Skin Allergy Symptoms
Itching and redness
Swelling or puffiness
Blisters, hives, or welts
Crusting, scaling, or flaking of the skin
Dry, scaly, or leathery patches of skin
Darkening of the skin
Skin Allergy Causes
Certain chemicals in personal care products, cosmetics, or fragrances
Exposure to certain plants (such as poison ivy, poison oak, or poison sumac)
Certain medicines (such as antibiotics, pain relievers, or anti-inflammatory drugs)
Exposure to certain substances in the environment (such as pollen, dust, or pet dander)
Food or drinks (such as shellfish, nuts, or eggs)
Infections (such as staph or strep)
Treatment for Skin Allergy
Avoid triggers: The first step in treating a skin allergy is to identify and avoid the trigger that is causing the allergy.
Topical creams: Topical creams that contain cortisone can help reduce itching and swelling.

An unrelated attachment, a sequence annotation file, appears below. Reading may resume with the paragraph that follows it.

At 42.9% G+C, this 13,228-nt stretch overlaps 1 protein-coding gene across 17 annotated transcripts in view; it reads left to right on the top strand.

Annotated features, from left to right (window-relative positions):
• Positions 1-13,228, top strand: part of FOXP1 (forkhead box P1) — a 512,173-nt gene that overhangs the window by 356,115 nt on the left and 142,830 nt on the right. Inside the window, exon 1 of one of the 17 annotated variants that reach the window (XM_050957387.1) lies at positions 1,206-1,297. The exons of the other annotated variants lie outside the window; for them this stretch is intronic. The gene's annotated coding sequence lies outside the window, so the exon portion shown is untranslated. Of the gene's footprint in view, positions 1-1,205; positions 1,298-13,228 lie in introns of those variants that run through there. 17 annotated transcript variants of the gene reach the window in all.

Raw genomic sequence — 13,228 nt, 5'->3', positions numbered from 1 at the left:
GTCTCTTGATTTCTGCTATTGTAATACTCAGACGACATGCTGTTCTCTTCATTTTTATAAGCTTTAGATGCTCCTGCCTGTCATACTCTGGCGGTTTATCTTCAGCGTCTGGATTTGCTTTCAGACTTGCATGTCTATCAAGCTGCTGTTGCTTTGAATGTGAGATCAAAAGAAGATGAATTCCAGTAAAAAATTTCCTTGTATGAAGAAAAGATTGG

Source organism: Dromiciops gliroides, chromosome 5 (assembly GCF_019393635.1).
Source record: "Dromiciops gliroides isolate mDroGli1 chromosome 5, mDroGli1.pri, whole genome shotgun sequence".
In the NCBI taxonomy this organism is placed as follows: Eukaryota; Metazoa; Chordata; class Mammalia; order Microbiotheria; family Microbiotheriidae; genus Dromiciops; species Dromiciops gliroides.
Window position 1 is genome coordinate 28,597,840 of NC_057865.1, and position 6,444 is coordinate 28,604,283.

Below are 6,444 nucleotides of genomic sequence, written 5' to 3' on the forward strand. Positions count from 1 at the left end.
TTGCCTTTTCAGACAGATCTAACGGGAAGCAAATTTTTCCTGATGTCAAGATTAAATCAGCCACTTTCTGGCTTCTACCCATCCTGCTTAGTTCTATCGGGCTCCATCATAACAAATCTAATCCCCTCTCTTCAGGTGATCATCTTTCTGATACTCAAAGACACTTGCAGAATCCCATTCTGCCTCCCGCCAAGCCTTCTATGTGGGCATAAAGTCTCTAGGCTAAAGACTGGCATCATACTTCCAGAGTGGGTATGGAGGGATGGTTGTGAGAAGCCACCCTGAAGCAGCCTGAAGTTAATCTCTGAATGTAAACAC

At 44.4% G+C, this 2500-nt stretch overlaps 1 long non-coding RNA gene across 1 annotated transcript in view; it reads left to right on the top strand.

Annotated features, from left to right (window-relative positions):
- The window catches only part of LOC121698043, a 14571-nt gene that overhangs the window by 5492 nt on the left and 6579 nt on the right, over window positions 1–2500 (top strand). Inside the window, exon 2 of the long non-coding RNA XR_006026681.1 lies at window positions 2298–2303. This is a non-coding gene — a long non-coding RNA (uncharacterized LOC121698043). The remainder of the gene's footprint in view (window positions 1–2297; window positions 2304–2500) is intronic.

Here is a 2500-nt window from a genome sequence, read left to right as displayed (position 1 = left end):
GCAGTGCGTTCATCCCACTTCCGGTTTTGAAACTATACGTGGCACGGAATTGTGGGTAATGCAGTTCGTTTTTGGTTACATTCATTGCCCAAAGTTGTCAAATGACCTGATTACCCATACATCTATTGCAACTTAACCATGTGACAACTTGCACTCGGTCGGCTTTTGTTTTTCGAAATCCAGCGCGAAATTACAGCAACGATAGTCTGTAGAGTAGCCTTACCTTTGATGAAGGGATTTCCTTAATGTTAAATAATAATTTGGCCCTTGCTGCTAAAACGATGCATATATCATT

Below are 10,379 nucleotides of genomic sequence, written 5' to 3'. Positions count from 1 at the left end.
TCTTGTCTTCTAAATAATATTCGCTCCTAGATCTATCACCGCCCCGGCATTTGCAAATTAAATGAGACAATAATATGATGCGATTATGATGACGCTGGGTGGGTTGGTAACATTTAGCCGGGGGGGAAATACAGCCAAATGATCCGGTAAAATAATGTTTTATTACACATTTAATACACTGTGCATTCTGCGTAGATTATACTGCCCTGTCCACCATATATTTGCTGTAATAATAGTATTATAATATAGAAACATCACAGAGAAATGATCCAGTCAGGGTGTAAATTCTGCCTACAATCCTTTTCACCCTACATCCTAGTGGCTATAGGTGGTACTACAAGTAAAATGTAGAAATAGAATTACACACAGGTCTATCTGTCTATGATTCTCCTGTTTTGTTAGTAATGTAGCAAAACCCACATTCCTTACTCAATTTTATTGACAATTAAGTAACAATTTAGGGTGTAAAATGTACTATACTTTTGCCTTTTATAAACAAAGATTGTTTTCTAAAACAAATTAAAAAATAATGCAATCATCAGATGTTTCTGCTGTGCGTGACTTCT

Antihistamines: Over-the-counter antihistamines, such as diphenhydramine (Benadryl) or loratadine (Claritin), can help relieve itching and swelling.
Cold compresses: Cold compresses, such as a cloth dampened with cool water, can help reduce itching and swelling.
Light therapy: Phototherapy, or light therapy, may be used to treat severe skin allergies.
Allergy shots: Allergy shots, also known as immunotherapy, can help reduce the severity of skin allergies.
It is important to see a doctor if you suspect that you have a skin allergy. They can help determine the cause of the allergy and recommend the best course of treatment.